O, I've spent some more time looking at that website, and I agree with you. Ironically, I initially was just searching for an interactive map related to dairy cattle to practice embedding links to try to broaden my closed mind, and quickly posted my comment without digging deep enough. Lesson learned. Actually the organization that posted this map offers more hope to small, first-generation, diversified family operations like mine than John ever has. The "questionable" part of going organic, or cage-free, or antibiotic-free, or grazing-only is if we can make it a reality and meet the food needs of the world. That's why we haven't joined this bandwagon. You make great points about the real effects of consolidation on people and communities. Although John has posted otherwise, I agree with the manager of our local coop when he says he'd rather have 10 good small customers than 1 big one. It's all about risk management. I'm especially "intrigued" by John's response to the Feb. 19th USFR mailbag where he asserts that being outbid for land should cause one to examine their own business plan. While I appreciate the idea of taking responsibility for one's problems, this idea assumes the rationality of the contending bidder. It seems all of agriculture is in a race to become "too big to fail" and doesn't care who it hurts along the way.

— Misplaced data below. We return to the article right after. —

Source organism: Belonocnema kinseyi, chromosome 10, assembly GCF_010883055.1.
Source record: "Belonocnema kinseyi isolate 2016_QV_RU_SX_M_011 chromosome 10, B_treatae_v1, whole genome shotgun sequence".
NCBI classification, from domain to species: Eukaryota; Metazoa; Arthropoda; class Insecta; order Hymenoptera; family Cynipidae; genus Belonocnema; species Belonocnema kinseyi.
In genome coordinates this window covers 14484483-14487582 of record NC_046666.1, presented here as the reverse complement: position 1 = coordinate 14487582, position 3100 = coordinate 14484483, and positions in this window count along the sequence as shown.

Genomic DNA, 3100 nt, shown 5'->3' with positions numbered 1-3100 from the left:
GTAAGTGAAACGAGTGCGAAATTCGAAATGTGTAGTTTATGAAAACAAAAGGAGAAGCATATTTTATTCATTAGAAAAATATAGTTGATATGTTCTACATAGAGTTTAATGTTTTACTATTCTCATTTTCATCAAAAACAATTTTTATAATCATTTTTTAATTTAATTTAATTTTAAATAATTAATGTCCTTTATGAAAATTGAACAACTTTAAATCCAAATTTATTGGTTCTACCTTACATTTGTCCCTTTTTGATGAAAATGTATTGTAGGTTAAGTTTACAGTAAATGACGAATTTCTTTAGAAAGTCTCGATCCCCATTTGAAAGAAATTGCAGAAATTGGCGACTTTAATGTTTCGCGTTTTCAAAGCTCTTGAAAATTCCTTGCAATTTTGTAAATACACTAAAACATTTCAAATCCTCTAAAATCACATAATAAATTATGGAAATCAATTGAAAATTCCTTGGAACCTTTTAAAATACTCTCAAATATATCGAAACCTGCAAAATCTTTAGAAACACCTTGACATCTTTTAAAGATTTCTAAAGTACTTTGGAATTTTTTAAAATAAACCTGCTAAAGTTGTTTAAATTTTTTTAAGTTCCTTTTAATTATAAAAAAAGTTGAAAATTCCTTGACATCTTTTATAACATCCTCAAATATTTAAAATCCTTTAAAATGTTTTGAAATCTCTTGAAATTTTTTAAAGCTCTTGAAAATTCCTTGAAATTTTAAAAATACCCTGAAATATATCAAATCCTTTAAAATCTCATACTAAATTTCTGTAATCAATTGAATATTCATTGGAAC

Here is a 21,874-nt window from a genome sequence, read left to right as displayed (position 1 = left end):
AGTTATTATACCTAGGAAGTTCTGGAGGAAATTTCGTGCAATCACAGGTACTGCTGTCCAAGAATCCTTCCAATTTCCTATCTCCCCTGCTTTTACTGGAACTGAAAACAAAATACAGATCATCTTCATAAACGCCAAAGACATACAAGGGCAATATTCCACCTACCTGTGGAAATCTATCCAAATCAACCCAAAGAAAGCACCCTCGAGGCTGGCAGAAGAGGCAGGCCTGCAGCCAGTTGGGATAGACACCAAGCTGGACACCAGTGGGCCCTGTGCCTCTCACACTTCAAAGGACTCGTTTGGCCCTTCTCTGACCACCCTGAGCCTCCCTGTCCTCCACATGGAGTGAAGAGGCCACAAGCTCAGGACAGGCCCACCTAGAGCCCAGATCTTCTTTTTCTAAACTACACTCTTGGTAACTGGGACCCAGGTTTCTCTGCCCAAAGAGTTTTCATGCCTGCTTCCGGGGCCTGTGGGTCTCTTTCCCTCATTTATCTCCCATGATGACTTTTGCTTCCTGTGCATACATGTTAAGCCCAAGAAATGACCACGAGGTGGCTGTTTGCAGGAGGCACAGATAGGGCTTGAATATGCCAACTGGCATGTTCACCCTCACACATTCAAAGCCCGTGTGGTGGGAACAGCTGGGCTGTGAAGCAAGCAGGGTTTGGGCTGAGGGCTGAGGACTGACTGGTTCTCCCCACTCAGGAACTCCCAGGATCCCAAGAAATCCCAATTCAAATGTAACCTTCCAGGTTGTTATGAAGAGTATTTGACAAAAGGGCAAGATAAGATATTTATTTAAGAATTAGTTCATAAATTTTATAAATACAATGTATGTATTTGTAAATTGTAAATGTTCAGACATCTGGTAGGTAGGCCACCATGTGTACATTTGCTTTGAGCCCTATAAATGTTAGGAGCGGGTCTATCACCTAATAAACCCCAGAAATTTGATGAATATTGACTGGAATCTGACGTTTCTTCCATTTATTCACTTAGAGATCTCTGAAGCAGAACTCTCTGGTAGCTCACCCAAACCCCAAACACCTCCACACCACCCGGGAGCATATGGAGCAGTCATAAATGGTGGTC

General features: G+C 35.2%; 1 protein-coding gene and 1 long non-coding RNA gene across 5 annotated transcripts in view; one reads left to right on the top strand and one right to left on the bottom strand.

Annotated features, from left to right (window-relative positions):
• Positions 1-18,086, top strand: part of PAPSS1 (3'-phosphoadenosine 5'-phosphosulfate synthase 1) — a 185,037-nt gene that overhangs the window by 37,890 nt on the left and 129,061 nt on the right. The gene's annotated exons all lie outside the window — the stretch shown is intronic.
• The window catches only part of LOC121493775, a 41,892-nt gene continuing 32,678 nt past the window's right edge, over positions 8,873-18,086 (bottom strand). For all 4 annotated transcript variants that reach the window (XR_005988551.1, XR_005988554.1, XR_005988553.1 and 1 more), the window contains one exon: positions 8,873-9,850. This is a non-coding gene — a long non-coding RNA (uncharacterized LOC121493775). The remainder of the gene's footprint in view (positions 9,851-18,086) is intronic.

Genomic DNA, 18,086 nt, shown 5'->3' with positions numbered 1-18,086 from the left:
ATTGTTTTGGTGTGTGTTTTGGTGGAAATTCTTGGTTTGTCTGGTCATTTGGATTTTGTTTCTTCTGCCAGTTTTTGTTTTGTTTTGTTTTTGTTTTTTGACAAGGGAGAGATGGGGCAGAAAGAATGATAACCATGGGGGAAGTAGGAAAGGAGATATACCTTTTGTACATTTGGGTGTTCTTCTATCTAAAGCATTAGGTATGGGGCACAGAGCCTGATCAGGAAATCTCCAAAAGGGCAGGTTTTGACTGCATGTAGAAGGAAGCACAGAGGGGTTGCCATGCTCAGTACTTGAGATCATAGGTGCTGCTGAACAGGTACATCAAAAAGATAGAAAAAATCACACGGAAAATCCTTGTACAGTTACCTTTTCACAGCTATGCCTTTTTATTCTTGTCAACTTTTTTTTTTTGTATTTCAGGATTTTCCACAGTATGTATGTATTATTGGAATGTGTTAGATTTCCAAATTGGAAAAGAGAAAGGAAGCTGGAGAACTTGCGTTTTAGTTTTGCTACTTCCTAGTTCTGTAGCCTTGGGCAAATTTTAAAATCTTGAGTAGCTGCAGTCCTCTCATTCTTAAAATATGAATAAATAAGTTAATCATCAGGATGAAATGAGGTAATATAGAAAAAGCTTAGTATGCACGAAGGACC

John Phipps said...

all: (on the road last two days)


First of all, despite my efforts I think my response came across more harsh that it was meant. I struggle with my own information prejudices, i.e. you won't see many links to Fox News. To be fair, complete impartiality is an unattainable ideal anyway.

But I have learned to look at research or data analysis on their own. I accept other versions of the effects of the stimulus, for example, while pointing out their weak points.